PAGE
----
Professor Chris Whatley
(Award Chair)

Until recently I was Professor of Scottish History at the University of Dundee, where I’m now Emeritus Professor.

Dr David Caldwell

After graduating with a degree in archaeology from Edinburgh University, Dr Caldwell spent 38 years working for the National Museums of Scotland, latterly as keeper of two of the curatorial departments – Scotland and Europe, and Archaeology. He has a strong interest in the history and archaeology of the West Highlands and Islands. From 1990 to 1997 he directed excavations at Finlaggan, Islay, and has published extensively, including A Historical Guide to Islay, Jura & Colonsay (2001 and 2011); Islay The Land of the Lordship (2008 and 2017); and (with M A Hall and C M Wilkinson) The Lewis Chessmen Unmasked (2010, 2011). He has served as President of the Society for Post-Medieval Archaeology and as President of the Society of Antiquaries of Scotland. He is chair of Fife Cultural Trust and a board member of the National Trust for Scotland.

Professor Richard Oram

Richard Oram is Professor of Medieval and Environmental History at the University of Stirling. A graduate of the University of St Andrews, where he completed his MA (Hons) and PhD, he teaches, researches and writes on the history and environmental history of medieval Scotland and the wider North Atlantic world. 

Professor Annie Tindley  

Annie is Professor of British and Irish Rural History and since November 2020 the Head of the School of History, Classics and Archaeology at Newcastle University. From 2017 to 2020 she was the Consortium Director for the AHRC Northern Bridge Consortium Doctoral Training Partnership ( Annie completed her MA (2001), MSc by Research (2002) and PhD (2006) in History at the University of Edinburgh. She has held posts at the University of Aberdeen, Glasgow Caledonian University and the University of Dundee. Her particular research interests revolve around land ownership, land reform and the aristocratic and landed classes from the mid-eighteenth to mid-twentieth centuries in the Scottish, Irish, British and imperial contexts. She has also worked extensively with other disciplines, including design, water engineering and visual arts. In 2015 she established and became the first director of the Centre for Scotland's Land Futures (, an inter-institutional and interdisciplinary research centre, and established an interdisciplinary book series, Scotland's Land, with Edinburgh University Press ( She is a co-editor of the journal Rural History, a trustee of the Natural History Society of Northumberland and the Northumberland Archives Trust and a Fellow of the Royal Historical Society.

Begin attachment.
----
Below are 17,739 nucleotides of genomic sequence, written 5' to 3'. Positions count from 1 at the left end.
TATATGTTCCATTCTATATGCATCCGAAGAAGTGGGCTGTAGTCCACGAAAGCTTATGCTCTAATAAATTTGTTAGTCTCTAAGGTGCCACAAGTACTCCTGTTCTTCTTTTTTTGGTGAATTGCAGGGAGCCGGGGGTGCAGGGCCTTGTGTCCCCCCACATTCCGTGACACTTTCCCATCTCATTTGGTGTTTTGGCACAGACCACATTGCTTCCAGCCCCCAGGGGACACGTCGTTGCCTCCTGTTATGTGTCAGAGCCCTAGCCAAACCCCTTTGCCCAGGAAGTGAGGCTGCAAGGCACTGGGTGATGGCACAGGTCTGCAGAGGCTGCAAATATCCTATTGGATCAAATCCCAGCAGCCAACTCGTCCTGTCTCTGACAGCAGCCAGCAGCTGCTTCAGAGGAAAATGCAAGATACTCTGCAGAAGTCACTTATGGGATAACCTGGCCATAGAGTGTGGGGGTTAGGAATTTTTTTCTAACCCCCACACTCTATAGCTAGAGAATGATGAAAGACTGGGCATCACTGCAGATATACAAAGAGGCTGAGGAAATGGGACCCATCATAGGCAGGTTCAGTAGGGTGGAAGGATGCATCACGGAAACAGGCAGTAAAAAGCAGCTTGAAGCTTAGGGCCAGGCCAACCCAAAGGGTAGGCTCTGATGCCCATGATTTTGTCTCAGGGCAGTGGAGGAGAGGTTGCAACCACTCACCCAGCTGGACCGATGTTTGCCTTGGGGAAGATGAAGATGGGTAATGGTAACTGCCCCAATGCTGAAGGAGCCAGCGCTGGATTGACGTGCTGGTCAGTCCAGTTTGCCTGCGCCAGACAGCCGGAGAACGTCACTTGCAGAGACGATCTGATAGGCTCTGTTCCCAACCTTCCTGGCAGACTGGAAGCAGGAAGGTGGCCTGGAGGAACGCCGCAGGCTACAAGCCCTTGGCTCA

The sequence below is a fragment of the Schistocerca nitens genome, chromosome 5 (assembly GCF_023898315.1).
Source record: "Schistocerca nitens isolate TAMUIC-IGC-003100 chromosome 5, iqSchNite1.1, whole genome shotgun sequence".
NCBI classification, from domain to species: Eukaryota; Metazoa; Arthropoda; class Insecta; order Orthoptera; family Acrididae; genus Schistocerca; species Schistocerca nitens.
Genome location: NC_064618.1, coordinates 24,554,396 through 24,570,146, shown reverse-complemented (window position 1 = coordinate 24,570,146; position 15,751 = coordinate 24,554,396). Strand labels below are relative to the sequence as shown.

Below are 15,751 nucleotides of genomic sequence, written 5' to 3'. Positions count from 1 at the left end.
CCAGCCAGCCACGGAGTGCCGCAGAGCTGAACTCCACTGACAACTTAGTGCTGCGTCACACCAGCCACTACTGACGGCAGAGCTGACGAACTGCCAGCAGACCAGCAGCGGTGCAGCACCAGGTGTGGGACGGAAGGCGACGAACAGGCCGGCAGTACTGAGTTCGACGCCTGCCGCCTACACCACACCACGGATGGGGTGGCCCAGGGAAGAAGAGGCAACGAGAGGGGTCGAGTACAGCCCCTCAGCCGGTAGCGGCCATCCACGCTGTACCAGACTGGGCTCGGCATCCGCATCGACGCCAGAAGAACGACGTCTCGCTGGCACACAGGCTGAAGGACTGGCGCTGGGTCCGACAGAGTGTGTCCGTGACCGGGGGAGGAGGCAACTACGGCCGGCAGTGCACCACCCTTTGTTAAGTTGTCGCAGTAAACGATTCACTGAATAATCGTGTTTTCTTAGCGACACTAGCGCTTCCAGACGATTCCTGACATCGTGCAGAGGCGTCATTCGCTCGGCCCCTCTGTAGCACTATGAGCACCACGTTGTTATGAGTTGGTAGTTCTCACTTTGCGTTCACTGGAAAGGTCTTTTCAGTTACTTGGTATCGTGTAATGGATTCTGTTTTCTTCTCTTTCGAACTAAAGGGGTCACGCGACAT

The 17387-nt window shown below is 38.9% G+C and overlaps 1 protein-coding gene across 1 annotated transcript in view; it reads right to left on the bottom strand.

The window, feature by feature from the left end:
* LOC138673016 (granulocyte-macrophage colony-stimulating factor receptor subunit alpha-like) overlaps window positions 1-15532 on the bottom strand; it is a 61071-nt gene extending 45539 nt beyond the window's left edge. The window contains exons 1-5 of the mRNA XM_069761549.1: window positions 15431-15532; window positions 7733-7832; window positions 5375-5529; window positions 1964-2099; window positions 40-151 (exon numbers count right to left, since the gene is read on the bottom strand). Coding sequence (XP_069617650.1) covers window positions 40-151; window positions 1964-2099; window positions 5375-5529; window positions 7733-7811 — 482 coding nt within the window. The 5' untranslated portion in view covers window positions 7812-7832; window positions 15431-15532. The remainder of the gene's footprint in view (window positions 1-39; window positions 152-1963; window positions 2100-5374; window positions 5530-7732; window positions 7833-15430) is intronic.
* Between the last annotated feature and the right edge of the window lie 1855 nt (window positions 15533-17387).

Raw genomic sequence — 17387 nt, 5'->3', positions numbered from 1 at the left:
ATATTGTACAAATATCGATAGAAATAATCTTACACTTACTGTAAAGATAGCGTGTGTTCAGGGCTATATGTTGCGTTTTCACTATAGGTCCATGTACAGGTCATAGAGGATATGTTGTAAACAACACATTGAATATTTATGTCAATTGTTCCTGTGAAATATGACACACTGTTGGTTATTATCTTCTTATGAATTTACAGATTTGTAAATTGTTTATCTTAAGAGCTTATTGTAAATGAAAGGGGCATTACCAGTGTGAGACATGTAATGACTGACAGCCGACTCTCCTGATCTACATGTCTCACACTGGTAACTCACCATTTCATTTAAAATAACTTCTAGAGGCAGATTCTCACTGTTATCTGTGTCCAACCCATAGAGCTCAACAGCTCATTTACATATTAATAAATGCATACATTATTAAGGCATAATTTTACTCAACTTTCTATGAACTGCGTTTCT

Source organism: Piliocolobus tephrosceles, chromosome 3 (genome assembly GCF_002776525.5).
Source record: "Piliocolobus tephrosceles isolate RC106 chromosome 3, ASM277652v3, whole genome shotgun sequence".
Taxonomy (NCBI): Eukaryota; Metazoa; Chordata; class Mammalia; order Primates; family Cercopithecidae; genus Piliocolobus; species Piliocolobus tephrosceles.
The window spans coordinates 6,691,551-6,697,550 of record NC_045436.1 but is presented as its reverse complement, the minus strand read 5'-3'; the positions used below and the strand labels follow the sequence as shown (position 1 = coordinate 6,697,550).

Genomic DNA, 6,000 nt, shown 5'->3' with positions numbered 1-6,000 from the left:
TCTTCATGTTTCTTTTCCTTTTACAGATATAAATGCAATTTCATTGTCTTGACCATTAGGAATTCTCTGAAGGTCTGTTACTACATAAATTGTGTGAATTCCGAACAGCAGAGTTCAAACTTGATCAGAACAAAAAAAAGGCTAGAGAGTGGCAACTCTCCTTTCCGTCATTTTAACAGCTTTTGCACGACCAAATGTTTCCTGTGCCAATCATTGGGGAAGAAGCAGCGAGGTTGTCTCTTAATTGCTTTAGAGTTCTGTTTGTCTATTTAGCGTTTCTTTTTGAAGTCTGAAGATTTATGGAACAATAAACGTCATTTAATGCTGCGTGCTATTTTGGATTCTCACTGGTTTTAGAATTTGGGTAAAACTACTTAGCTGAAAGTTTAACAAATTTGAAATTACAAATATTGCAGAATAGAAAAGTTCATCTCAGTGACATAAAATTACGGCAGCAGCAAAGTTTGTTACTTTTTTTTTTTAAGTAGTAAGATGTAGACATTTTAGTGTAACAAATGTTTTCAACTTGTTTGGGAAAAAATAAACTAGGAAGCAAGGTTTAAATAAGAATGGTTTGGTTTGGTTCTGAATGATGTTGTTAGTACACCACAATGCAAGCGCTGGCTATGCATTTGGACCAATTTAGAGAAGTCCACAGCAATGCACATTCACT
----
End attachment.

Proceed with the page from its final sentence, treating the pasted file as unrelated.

Dr Valerie Wright

Dr Valerie Wright is a historian of modern Scotland with particular expertise in gender, social and political history. She is currently a Research Associate in History at the University of Glasgow. She is the co-author of Glasgow: High-Rise Homes, Estates and Communities in the Post-War Period (Routledge: London, 2020) and Deindustrialisation and the Moral Economy in Scotland since 1955 (Edinburgh University Press: Edinburgh, 2021).